It’s October and your school year is well underway. You have perfected your workflow in Google Classroom, so now is a good time to think about ways to live up your lessons as you use it with your students.
Google Classroom is the perfect vehicle for students to provide evidence of their learning. If you are moving in the direction of making your classroom more student-centered, you might consider assigning more open-ended tasks. For example, instead of a quiz or test at the end of a lesson, section or unit, you could assess your students’ understanding by asking them to choose how they want to show what they know.
Student work is not always in a digital format, but students can use a Chromebook, smartphone or a laptop to capture video and images. They can create a 60-second video, a voice memo, a slide presentation, a playlist of music, or a digital representation of their sketchnotes. Students can also post links to their blogs, websites, or other online venues. I especially like it when students create screencasts or short videos to explain their thinking or how they solved a problem.
All of these examples of student work can be posted in the Stream on Google Classroom to share with the entire class, or attached to an assignment that is shared with the teacher alone.
Students can share their work with you by clicking the “ADD” button to add a file from their Drive, a link to a website, or a file from an external source. Students can also click on “CREATE” and begin working on a Google Doc, Slide, Sheet or Drawing to demonstrate their knowledge.
One of my favorite ways to engage students is to use talking avatars. Voki.com is one of my personal favorites. A Voki can be easily created by a student or teacher. You can personalize your avatar and add sound.
When you “publish” your Voki, you can copy and paste its link into the Stream in Google Classroom as an announcement or assignment. If you give your students the privilege to post and comment in Classroom, they can simply click the “ADD” button to post links to their Vokis in the Stream. This way they can share what they have created not only with you but with their classmates as well.
Vokis created by the teacher can be used to present directions and make announcements that you would otherwise type into the Classroom Stream. Talking avatars can be used in an English language arts class with students showing what they know in lieu of the traditional essay, report or slide presentation. A Voki can also be used as a digital storytelling tool. If you teach a foreign language, you can have students practice speaking and writing using a Voki. In a social studies class, students can choose the Voki of a historical figure and speak from his or her perspective. In science class, pose key questions and have students work in small groups to craft an answer using a Voki.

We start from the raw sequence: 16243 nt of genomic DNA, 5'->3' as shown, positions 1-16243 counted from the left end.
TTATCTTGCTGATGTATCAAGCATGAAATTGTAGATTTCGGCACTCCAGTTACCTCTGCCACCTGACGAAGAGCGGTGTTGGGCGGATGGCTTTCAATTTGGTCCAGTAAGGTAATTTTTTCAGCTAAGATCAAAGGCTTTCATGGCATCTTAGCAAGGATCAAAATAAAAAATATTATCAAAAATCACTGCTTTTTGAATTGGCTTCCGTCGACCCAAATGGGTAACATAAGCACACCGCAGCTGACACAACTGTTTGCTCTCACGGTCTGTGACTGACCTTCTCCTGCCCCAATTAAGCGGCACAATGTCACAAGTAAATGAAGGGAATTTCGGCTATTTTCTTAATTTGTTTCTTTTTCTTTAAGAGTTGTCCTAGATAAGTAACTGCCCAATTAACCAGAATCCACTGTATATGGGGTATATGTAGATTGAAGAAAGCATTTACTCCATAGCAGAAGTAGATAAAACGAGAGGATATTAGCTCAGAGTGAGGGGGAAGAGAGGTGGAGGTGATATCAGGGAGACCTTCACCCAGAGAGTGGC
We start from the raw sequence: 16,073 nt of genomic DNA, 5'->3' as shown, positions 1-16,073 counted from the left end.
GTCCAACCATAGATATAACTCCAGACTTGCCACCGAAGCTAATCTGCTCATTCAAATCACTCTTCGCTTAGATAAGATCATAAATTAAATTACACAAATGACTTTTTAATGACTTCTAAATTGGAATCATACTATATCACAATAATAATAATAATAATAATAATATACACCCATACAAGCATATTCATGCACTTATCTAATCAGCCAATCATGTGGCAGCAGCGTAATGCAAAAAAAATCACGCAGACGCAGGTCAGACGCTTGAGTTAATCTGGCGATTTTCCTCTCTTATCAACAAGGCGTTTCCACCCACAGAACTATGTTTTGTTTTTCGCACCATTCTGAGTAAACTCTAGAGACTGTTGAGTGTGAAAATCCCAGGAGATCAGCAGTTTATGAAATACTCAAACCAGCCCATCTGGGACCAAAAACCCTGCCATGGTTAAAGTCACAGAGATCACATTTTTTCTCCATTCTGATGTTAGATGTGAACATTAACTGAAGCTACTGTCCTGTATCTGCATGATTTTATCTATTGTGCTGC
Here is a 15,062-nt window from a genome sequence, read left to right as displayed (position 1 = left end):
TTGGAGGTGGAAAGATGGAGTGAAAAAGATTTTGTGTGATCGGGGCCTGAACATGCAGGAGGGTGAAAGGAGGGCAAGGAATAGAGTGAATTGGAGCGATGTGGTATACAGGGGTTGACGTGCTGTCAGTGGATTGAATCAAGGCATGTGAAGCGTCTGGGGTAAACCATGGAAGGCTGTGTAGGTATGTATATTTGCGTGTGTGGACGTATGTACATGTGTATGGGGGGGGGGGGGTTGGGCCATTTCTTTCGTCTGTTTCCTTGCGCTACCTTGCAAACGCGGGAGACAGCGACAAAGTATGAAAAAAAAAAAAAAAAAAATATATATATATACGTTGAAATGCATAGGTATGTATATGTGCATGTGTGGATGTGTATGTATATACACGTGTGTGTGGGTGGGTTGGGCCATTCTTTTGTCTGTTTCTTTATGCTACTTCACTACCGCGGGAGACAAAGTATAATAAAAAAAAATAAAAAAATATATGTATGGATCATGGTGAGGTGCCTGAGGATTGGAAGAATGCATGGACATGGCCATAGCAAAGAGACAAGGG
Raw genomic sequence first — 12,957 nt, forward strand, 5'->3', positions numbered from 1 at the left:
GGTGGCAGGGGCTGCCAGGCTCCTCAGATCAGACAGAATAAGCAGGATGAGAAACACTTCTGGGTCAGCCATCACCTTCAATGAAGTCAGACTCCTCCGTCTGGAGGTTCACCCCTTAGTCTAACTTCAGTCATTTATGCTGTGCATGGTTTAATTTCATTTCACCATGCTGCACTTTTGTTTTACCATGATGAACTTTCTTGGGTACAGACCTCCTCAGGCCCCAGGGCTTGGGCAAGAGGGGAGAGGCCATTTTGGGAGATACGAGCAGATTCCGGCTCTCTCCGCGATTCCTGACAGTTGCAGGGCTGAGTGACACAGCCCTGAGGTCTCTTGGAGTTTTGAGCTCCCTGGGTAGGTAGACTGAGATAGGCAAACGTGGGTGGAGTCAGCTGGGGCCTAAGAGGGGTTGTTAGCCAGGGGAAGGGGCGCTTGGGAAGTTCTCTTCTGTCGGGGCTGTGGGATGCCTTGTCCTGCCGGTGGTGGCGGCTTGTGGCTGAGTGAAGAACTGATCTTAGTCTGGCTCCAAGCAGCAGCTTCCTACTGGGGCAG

Comic strip creators can be used in a similar way. Powtoon, StoryBoardThat and Strip Generator are a few that my students found easy and fun to use. Once the comic strips are created students can post the links in the Stream or attach them to an assignment.
The “Create Question” feature allows you to ask questions and get immediate responses from your students. Use the “+” button to add your question to the Stream. Before you click “POST,” you have the option of allowing students to see their classmates’ answers. You can choose whether or not you want to allow your students to reply to each other’s posts. You can also give your students the option to edit their answers after they submit them.
Here are some ideas for how to use the Create Question option.
These are just a few ways to liven up your lessons using Google Classroom. I challenge you to try at least one idea you found here and put it into action this school year. Come back next month for the final installment in this Google Classroom series, “Thinking Out of the Box with Google Classroom.”
Chrissy Romano Arrabito is a third grade teacher at Nellie K. Parker School in Hackensack. She is a Google for Education Certified Trainer who tweets at @TheConnectedEdu and blogs at www.TheConnectedEducator.com. She can be reached at email@example.com.